Food for Thought
Here's some real food for thought: Brains make a great dish even if you're not azombie
It’s been a decade since the zombie apocalypse. World War Z is over but the Undead are still among us. In fact, they have assimilated into society and they even have their own cooking column on CultureMap. How cool is that?
Dear Chef Z:
My husband is constantly bitching about eating cold brains for dinner. I mean, seriously, we’ve been eating this way for a decade and I have a fulltime job at the Texas Department of Motor Vehicles and after a long day of making humans stand in line for hours, I just don’t have the energy to come home and prepare a hot meal of human brains. Do you have any suggestions?
Signed: Dead and Loving It But Ready to Kill my Husband (again)
Dear Dead and Loving It:
Sadly, Jaisinghani isn’t one of us Zed Heads, but for a human with an actual pulse, she’s still pretty cool, and a real aficionado of brains, if you can believe that!
Actually humans in many cultures also eat brains, and I don’t mean just cannibals. Of course most humans eat animal brains. In Mexico, seso (beef brain) tacos are quite popular and some folks in Texas eat pig brains. In Africa and China monkey brains are considered a delicacy but it’s in India and Pakistan that goat brains are an easy to make and yummy treat.
Hmmm, those are the countries where the zombie apocalypse outbreaks first began, I wonder…but I digress.
“Growing up it was our weekend treat. My father would go to the local butcher and he would get an entire goat, including the brain, and we would have brain for breakfast. I love it with a fried egg on a small roti or pan seared flatbread.”
“Goat is the red meat of India,” explains Jaisinghani. “Growing up it was our weekend treat. My father would go to the local butcher and he would get an entire goat, including the brain, and we would have brain for breakfast. I love it with a fried egg on a small roti or pan seared flatbread.”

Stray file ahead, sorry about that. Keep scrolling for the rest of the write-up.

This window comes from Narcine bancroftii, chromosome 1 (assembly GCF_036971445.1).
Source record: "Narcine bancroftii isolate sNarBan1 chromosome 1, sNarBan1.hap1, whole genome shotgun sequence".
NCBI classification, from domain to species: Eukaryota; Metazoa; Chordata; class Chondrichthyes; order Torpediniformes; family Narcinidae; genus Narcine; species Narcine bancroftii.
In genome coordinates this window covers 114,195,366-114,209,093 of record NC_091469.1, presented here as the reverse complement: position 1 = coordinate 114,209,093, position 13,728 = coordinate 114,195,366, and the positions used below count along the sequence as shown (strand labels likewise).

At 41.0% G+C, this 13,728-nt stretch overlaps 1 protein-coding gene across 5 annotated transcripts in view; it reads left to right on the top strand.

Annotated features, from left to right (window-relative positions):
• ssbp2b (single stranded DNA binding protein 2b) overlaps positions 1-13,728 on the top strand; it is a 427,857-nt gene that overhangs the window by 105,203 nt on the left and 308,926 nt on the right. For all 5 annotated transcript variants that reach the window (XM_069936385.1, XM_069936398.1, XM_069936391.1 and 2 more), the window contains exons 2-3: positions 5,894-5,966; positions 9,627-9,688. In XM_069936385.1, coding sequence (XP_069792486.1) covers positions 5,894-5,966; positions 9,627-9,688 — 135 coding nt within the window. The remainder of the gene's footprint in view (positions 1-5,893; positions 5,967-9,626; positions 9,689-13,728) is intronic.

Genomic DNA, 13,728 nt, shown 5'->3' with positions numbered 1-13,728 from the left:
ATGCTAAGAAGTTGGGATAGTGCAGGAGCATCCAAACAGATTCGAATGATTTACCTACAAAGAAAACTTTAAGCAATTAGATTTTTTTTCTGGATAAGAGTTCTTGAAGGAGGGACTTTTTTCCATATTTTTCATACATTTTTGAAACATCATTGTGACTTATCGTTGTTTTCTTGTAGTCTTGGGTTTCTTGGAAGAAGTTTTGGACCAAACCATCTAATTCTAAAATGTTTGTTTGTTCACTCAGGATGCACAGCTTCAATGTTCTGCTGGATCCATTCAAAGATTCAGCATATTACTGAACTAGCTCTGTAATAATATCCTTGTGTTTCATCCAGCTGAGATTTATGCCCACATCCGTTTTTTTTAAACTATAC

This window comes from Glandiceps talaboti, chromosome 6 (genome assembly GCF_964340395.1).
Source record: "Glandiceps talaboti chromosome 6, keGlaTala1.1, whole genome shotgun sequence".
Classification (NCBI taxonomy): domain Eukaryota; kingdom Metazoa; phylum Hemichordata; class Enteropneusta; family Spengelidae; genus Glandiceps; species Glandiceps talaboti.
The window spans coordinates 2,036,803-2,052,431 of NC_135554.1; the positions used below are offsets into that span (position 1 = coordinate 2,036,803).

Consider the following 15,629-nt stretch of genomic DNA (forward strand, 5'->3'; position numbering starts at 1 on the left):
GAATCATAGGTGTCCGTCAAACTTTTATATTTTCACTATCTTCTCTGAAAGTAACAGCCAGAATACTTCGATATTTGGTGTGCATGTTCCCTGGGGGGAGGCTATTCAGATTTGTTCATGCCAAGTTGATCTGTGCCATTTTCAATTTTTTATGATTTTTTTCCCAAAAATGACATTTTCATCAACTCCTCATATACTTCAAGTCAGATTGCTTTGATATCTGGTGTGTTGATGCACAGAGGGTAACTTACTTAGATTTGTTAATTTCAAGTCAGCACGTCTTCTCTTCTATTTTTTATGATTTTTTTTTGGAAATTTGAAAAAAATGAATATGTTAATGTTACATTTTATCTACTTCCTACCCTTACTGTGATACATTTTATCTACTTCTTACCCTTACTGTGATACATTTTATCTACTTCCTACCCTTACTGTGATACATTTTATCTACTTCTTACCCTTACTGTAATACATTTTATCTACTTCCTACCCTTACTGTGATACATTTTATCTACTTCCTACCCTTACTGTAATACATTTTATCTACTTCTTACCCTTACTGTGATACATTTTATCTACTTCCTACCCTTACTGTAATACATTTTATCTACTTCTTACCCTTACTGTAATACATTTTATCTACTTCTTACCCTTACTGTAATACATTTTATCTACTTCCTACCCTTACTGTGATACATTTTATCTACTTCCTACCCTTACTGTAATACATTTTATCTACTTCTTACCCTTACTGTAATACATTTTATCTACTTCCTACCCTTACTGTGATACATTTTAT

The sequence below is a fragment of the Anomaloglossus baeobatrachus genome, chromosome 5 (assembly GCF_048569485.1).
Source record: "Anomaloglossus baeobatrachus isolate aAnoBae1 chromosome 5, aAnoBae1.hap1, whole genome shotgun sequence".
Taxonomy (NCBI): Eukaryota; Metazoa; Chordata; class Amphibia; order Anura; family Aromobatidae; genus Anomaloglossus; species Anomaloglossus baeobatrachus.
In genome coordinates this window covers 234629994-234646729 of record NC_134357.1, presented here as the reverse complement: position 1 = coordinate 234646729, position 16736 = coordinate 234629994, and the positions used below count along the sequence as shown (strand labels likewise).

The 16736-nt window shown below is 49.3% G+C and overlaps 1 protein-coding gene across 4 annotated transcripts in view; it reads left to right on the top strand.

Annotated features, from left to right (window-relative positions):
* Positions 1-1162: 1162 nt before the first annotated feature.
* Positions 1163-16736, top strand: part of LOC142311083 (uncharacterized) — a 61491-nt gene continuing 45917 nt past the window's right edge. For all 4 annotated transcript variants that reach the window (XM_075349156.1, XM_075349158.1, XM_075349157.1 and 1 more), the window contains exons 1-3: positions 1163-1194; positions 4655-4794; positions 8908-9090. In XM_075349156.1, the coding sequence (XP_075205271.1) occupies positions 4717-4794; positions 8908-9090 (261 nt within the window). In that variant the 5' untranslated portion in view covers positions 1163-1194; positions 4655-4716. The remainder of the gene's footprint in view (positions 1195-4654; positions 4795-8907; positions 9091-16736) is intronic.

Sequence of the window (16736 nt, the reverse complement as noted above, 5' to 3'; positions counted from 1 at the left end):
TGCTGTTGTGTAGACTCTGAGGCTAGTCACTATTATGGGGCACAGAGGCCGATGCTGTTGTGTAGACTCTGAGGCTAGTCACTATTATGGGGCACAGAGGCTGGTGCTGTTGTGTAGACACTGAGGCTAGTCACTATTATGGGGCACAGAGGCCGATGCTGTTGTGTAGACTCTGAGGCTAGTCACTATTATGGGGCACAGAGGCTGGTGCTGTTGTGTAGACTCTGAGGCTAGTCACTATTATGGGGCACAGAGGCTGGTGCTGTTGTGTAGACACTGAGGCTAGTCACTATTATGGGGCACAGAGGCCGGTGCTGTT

Jaisinghani admits that she’s mostly vegetarian but she just can’t give up her goat brains (who could give up fresh brains!) at least once or twice a week. She likens goat brain masala to spicier scrambled eggs in taste and texture (although I think they are a little squishier than eggs).
For humans, brain is an acquired taste; they either love it or they don’t. Can you imagine not loving brains? Those humans just kill me. Well, not literally, unless they shoot me in the head.
Anyway, she recently showed us how to make this dish and I must say it really is very simple. Takes about two minutes to prepare so even after a long day of dealing with DMV clients you can whip this out in no time.
Jaisinghani says the hardest part is cleaning the brains to get all the connective tissue off but that’s not really a concern for the Walking Dead. Other than that, just make sure the brains are fresh and keep them refrigerated until ready to cook. I’m printing her recipe below.
Of course, for all us Zed Heads you can substitute one human brain for the two goat brains. I’m betting your husband will really love the flavor of brain mixed with the potatoes and onions and aromatic spices. And if he doesn’t you can still just kill him again and use his brain in the recipe.
Jaisinghani's Goat Brain Masala
Goat brains* 2
Clarified butter (or oil) 3 Tbsp
Red onion, fine chopped 1 small
Boiled potato, any kind, fine chopped 1 medium
Garlic, sliced 2 cloves
Chili powder 2 tsp
Turmeric 1 tsp
Cumin, ground 1 tsp
Amchur (dried mango powder) 1 Tbsp
Garam masala 1 tsp
Salt 2 tsp
Water ¼ cup
Garnish: chopped cilantro
1. Under cold running water, clean out the goat brains to remove the sinewy film. Refrigerate until further use.
2. In a small sauté pan, heat up the clarified butter and cook the onions, potatoes and garlic for 3-4 minutes on high heat or until light golden brown.
3. Add the spices and continue cooking for a few more seconds, taking care not to burn the spices.
4. Add water to deglaze the pan, almost immediately after add the goat brains.
5. Cover the pan and cook for 2-3 minutes on low heat. Take the cover off – the mixture should be on the dry side.
6. Garnish with chopped cilantro and fresh pomegranate seeds.
*available at any butcher that carries goat meat – they should be bought fresh and used within 24-48 hours. They also freeze well for up to three months.